Innovation in the smart grid industry will be kept alive as long as the big players show their support of startups. With the industry being rather conservative and sluggish, innovation is essential to its development. Companies that have managed to survive in the industry realize that they can benefit from supporting these startups. Many of these innovative startups have a wealth of knowledge and ideas to share. By working closely with these startups is a good way for the larger and more established companies to stay ahead of the pack. The more traditional power grid firms are also beginning to realize the significance of developing working relationships with the startups. The startups also benefit from these relationships as many would perish without the support of their bigger and more established counterparts. Due to the tough nature of the smart grid industry, many smart grid startups struggle financially and end up being sold for smaller amounts than they or their investors had originally hoped. These ailing companies are often forced to dramatically downsize, or eventually close their doors. There’s a gaping chasm between when a startup launches and raises venture funding, and when a company reaches velocity with utility sales. Often, this process can take years of long utility sales cycles to cross, and many startups don’t survive.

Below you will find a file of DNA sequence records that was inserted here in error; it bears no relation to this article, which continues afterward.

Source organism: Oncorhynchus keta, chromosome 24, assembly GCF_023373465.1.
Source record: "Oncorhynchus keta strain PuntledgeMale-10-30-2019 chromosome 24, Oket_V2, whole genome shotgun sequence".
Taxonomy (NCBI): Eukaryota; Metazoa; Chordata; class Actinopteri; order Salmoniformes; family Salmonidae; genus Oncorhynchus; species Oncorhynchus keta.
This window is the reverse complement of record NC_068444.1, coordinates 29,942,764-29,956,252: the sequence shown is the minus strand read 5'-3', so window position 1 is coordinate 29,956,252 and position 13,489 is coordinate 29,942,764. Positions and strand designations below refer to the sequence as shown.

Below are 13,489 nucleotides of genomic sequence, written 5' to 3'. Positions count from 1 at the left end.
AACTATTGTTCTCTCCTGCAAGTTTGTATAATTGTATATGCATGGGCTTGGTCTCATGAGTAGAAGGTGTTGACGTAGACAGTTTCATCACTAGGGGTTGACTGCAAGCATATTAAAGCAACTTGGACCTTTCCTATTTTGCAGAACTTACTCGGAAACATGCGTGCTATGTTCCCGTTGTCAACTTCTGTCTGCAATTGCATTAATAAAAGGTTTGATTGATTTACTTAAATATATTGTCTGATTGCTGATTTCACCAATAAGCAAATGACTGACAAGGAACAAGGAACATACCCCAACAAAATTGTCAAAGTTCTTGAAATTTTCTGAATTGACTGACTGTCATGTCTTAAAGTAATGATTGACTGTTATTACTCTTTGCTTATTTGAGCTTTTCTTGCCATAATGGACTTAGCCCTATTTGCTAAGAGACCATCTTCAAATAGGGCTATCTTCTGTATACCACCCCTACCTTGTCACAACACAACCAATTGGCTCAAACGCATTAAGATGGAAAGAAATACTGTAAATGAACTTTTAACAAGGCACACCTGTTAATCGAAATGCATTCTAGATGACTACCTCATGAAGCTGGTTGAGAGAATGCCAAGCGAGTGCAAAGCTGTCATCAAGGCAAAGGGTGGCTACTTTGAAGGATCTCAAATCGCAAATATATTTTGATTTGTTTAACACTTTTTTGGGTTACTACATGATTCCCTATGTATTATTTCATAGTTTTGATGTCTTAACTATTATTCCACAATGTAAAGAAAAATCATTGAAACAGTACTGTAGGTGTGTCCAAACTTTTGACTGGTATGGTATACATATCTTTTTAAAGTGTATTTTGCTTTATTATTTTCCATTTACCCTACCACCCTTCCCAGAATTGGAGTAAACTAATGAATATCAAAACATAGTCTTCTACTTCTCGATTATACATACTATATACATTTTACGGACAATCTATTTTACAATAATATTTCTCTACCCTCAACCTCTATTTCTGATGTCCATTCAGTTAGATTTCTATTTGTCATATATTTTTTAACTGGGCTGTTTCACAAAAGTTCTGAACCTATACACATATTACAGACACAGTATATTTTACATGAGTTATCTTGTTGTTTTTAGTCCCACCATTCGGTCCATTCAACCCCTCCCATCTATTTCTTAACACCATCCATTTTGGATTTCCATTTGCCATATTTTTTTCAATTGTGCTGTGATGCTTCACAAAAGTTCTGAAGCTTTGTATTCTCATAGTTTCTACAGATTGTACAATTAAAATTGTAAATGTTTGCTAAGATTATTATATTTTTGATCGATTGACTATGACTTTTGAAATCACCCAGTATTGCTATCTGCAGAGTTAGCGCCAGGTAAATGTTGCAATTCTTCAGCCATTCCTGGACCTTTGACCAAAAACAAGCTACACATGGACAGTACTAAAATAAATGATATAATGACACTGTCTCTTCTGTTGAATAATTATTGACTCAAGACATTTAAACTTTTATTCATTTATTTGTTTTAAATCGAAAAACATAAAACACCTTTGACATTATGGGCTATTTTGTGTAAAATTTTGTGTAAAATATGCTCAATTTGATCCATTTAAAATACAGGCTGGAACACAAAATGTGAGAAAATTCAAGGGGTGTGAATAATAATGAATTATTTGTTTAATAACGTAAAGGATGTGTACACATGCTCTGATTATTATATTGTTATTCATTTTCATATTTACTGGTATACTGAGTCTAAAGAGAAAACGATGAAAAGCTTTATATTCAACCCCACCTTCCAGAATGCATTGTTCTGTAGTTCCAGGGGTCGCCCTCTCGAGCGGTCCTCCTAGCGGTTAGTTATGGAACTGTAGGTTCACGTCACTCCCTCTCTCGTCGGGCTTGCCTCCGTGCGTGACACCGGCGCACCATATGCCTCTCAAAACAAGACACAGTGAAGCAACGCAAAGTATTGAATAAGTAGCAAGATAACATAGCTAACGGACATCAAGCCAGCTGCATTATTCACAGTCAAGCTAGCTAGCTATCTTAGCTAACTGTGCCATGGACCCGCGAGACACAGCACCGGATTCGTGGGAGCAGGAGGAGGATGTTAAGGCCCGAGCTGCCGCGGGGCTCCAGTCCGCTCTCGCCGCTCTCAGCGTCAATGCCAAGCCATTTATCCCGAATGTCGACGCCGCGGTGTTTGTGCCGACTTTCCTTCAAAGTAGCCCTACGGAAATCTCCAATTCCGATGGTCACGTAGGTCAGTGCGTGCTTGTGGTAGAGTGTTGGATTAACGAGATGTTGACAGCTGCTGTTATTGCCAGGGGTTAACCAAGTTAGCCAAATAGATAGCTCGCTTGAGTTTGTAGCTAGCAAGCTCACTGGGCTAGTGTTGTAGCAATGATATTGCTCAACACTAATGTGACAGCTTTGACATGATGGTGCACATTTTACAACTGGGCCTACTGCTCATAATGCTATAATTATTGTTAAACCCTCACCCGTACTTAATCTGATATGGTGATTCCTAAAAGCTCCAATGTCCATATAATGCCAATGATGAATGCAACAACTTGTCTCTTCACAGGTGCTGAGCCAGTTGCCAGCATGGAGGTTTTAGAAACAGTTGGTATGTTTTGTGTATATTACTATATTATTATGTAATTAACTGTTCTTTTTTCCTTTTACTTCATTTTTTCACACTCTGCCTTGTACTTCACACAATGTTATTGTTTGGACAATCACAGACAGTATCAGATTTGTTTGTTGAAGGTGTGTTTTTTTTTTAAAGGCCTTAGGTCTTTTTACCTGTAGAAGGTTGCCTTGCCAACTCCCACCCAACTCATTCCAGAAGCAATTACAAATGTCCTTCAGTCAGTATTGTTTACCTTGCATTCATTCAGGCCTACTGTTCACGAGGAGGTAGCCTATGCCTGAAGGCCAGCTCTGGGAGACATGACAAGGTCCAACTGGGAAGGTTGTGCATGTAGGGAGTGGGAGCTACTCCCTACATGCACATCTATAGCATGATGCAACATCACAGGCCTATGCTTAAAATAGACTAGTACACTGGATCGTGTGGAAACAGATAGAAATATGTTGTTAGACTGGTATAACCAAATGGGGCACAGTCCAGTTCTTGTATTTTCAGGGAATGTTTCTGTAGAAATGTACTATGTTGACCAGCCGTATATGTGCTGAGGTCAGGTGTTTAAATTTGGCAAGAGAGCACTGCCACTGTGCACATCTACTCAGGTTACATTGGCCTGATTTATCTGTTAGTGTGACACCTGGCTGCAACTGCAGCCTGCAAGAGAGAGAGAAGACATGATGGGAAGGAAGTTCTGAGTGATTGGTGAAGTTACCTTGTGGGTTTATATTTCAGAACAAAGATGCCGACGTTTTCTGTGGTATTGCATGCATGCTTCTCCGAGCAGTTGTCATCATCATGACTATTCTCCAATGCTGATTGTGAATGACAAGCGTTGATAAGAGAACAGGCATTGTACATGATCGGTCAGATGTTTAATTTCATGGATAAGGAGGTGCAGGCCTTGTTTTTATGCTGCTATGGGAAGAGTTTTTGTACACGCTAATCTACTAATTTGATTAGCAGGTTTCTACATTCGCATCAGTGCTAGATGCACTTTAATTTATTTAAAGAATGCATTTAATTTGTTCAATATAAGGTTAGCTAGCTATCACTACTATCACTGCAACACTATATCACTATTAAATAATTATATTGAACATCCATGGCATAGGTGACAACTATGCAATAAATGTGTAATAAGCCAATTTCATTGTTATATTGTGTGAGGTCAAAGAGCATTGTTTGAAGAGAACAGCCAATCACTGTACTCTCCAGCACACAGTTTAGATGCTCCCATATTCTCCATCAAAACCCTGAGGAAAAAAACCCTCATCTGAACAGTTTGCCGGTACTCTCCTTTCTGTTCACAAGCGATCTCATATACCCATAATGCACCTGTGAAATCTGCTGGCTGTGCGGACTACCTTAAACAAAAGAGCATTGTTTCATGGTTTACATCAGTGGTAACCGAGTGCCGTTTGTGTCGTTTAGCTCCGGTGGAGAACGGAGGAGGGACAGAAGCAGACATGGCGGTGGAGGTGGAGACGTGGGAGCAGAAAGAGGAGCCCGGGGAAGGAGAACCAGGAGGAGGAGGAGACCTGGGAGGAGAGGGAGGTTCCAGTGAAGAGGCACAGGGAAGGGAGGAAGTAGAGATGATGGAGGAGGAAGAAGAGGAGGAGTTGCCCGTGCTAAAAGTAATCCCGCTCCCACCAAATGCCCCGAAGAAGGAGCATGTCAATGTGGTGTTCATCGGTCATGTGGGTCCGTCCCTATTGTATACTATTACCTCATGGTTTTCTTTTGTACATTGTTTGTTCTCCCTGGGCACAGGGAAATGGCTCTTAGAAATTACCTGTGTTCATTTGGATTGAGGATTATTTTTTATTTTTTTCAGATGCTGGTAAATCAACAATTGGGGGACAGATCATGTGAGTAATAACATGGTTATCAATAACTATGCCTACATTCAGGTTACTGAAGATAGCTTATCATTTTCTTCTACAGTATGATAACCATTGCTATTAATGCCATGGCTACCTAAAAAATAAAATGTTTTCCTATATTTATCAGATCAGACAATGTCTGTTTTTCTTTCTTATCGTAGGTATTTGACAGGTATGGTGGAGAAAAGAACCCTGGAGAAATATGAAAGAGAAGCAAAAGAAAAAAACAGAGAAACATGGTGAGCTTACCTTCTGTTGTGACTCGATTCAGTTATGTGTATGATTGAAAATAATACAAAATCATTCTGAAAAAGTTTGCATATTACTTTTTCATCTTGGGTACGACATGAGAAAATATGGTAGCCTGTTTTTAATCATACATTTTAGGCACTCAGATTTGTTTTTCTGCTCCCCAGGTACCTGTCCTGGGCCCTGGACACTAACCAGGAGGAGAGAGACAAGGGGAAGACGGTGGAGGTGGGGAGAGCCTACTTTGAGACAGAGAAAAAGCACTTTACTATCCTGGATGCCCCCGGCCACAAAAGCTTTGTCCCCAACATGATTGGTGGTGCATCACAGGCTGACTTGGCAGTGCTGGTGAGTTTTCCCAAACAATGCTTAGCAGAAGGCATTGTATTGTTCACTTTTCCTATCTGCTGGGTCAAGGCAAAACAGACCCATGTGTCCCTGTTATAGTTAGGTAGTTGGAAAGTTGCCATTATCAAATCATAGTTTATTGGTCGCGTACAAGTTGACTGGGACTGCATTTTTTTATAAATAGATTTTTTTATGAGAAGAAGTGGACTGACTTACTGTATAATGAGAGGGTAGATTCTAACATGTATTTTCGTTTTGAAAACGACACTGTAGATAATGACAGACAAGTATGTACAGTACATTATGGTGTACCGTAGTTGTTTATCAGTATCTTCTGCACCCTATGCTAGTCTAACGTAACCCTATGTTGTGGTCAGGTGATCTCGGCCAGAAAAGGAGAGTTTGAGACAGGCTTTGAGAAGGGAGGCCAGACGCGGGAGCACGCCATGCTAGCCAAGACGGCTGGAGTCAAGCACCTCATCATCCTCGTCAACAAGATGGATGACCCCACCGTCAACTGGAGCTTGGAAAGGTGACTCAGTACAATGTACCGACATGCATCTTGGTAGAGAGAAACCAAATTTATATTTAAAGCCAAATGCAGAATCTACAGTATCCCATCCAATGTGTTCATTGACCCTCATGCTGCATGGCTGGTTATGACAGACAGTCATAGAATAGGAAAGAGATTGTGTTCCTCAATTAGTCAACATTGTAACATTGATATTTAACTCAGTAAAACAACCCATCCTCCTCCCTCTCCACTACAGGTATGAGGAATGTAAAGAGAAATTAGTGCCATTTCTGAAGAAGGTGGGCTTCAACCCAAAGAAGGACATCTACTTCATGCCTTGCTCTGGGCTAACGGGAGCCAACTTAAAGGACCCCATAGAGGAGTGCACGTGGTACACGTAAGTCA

Silver Spring Networks is one of those big players that take an active role in supporting and working with startups. The firm recently announced that it is reselling startup AutoGrid System’s software which helps utilities quickly deploy energy efficiency programs for its customers. To utilities that may not be familiar or comfortable with the two-year-old venture-backed startup, Silver Spring’s partnership gives AutoGrid some extra weight.
Other companies such as Siemens, ABB, and GE all have various startup-focused initiatives. More of these large key players are needed to take a more active role in supporting and developing the most promising startups. This is essential for innovation to flourish in the smart grid over the next few years.
Unfortunately, there were fewer venture capital deals for smart grid companies in 2012 in comparison to previous years. According to a report from Mercom, there were 40 smart grid startup investment deals in 2012, compared to 50 deals in 2011. In addition, only 66 investors put money into smart grid startups in 2012. This is down from 92 investors in 2011. However, there is a reason to be optimistic about the future growth of the sector. Major factors such as the shift to cleaner, renewable energy sources, increased energy efficiency and market deregulation, will continue to boost growth.
The coalition between startups and established big players in the smart grid sector spells a win-win situation for all of those involved as new ideas are shared.